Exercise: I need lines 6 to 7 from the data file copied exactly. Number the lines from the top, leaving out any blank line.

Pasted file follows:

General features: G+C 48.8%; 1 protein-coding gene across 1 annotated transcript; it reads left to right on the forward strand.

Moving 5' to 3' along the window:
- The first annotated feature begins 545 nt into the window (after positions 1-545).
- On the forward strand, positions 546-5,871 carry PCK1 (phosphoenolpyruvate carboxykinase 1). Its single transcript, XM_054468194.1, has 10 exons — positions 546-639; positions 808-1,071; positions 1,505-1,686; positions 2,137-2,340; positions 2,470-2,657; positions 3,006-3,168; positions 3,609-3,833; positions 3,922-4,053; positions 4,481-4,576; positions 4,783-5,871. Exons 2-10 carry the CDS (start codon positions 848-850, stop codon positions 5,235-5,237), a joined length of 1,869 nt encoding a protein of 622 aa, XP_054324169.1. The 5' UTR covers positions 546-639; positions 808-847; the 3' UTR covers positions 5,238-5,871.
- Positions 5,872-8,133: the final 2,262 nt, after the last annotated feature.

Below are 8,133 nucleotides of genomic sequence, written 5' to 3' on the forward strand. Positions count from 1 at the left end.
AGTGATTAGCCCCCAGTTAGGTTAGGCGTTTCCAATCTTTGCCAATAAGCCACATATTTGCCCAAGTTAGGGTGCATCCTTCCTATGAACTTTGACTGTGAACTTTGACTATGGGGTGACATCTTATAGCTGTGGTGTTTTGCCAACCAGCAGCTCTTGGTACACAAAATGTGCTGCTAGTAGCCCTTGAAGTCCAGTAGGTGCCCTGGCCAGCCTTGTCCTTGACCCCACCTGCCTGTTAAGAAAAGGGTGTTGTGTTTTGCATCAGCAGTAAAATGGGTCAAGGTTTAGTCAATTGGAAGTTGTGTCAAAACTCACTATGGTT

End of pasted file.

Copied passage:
Below are 8,133 nucleotides of genomic sequence, written 5' to 3' on the forward strand. Positions count from 1 at the left end.
AGTGATTAGCCCCCAGTTAGGTTAGGCGTTTCCAATCTTTGCCAATAAGCCACATATTTGCCCAAGTTAGGGTGCATCCTTCCTATGAACTTTGACTGTGAACTTTGACTATGGGGTGACATCTTATAGCTGTGGTGTTTTGCCAACCAGCAGCTCTTGGTACACAAAATGTGCTGCTAGTAGCCCTTGAAGTCCAGTAGGTGCCCTGGCCAGCCTTGTCCTTGACCCCACCTGCCTGTTAAGAAAAGGGTGTTGTGTTTTGCATCAGCAGTAAAATGGGTCAAGGTTTAGTCAATTGGAAGTTGTGTCAAAACTCACTATGGTT